The Cranfleet Trail - Part 01
w/e 07 February 2010
All this week's pictures were taken with a Kodak DX6490

This is a relatively short walk of only about two and a half miles but there is much of interest to be seen along the way. We first completed the route last September during the Autumn Footprints Walking Festival but have now repeated it paying more attention to the points of interest along the way.

Navigation Inn

The route can be extended by another couple of miles by using public transport and walking down Lock Lane but the route proper begins on the car park behind the Navigation Inn at Trent Lock (also called Trentlock).
Lock House

Leaving the Navigation behind the route is to follow the path and cross the bridge over the Erewash Canal towards the Lock House Tea Rooms.
Steamboat Inn

 We have often seen the Erewash Canal further north as it passes Ilkeston on its way to Langley Mill and the Cromford Canal but this is the start of its eleven/twelve mile run where it meets the River Trent. It was built in 1779 to facilitate the transport of coal from the Derbyshire and Nottinghamshire mines to the River Trent but is now used for leisure activities which no doubt include visits to the Steamboat here seen here on the right. The inn was built by the canal company in 1791 when it was known as the Erewash Navigation Inn doubling as a farmhouse. It later became the Fisherman's Rest before adopting its current name, a former landlord operating a ferry across the Trent.
Cranfleet Cut

Familiar as we are with the Erewash Canal our way here is to turn right after crossing the bridge to meet the Trent where the towpath immediately runs alongside the Cranfleet Cut. The Cut was built in 1797 and at the time of construction the river was managed by the Trent Navigation Company. The Cranfleet Cut was one of a number of improvements to the river that allowed the 40-tonne Trent barges to by-pass difficult and shallow parts of the river. All boats must now use the Cut to avoid the Thrumpton Weir.
Railway Bridges

A little way along the towpath the Cranfleet Cut is crossed by a railway bridge or to be more precise, by two adjacent bridges. At this same location there is a flood gate which can be closed to protect the Cut when the river is in flood.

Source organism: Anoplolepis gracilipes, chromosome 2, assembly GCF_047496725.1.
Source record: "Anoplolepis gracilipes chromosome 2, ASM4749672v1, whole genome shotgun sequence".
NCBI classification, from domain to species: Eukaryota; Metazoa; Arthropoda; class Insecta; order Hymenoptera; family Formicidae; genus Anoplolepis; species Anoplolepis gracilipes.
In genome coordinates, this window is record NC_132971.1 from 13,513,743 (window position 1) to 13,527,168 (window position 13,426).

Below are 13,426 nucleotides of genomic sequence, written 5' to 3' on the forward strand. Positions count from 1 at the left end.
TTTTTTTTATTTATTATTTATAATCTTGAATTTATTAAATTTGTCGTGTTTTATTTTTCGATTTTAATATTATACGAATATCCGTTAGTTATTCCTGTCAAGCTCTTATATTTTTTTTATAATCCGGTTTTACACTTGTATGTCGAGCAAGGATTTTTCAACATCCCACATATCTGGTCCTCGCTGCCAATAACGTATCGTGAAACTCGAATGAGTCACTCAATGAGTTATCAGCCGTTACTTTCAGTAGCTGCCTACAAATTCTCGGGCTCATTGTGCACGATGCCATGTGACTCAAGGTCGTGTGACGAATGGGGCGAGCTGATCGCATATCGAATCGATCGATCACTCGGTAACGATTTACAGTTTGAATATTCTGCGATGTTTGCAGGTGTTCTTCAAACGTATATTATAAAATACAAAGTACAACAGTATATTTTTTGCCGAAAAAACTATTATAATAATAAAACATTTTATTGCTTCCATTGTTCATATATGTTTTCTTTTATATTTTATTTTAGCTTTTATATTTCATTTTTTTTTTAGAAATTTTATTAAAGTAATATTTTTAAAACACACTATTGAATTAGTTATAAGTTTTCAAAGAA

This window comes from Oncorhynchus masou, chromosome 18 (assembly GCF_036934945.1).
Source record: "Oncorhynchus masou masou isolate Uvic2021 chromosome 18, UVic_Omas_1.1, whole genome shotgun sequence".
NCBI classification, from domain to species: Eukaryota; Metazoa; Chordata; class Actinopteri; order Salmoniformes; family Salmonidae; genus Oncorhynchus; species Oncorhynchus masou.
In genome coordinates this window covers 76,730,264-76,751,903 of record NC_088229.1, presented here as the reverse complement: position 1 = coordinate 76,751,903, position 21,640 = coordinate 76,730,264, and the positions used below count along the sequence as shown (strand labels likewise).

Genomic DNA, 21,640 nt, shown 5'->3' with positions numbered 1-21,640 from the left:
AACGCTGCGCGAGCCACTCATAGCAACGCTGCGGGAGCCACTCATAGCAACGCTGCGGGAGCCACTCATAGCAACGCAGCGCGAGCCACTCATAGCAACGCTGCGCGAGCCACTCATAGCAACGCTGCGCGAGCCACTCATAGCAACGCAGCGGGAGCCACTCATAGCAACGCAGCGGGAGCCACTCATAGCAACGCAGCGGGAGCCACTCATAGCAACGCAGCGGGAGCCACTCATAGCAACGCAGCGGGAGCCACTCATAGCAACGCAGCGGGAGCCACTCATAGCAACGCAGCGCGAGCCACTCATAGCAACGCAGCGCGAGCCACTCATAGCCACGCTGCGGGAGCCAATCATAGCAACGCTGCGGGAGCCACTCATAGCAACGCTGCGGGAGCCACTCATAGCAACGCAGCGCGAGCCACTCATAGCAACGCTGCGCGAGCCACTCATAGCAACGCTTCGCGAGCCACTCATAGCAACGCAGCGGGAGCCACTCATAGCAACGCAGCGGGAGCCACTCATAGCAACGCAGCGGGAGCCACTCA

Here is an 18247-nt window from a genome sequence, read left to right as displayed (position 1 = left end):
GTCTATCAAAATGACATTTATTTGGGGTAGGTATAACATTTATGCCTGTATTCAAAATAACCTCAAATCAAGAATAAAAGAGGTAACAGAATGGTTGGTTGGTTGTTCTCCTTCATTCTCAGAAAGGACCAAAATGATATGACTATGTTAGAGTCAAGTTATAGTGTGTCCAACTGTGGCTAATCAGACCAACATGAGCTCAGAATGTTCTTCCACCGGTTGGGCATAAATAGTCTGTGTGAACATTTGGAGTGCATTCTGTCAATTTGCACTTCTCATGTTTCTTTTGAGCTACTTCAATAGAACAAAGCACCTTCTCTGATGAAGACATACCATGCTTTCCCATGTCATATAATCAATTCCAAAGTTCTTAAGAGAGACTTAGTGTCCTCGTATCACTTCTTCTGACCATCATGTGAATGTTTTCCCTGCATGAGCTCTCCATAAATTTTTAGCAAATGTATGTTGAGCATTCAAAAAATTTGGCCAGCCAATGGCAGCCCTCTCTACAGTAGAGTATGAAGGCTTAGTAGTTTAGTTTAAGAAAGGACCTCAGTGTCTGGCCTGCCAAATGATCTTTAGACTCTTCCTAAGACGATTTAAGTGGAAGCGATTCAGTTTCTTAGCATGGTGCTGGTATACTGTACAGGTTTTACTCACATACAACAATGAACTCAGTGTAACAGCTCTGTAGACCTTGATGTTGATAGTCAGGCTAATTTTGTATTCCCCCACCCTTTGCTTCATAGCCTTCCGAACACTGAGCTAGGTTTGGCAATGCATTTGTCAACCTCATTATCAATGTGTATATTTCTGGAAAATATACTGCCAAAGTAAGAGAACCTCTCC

Cranfleet Farm

Just beyond the bridges a gap in the hedgerow reveals buildings at Cranfleet Farm. When the Cut was built, it created an island in the river and access to this land from the farm is via an eighteenth century bridge which can be seen in the next two images below.
Fernando's Hide Away

As we walked along the towpath, we passed a number of narrow boats moored at various points all along its length. A feature of the boats that you are recommended to look for is the bright decoration that traditionally includes castles and roses but but the decorative script of "Fernando's Hide Away" was perhaps the closest we came to it on this stretch. A much wider barge was making its way slowly down the Cut and we soon caught up (and passed) with it at a steady walking pace.
Tight Squeeze

In fact we reached the old bridge almost simultaneously so paused to see it squeeze through. It was almost a case of breath in but expert positioning meant the barge passed through without touching either side. In front of the barge were two swans that were probably inhibiting its progress but the driver (is that the right word?) told us in twenty four years he had not yet hit one. He also said that the British Waterways vessel was used for keeping the Cut and the River Trent free of obstructions and some crane-like machinery on board were testament to that.
Forward to Part 02

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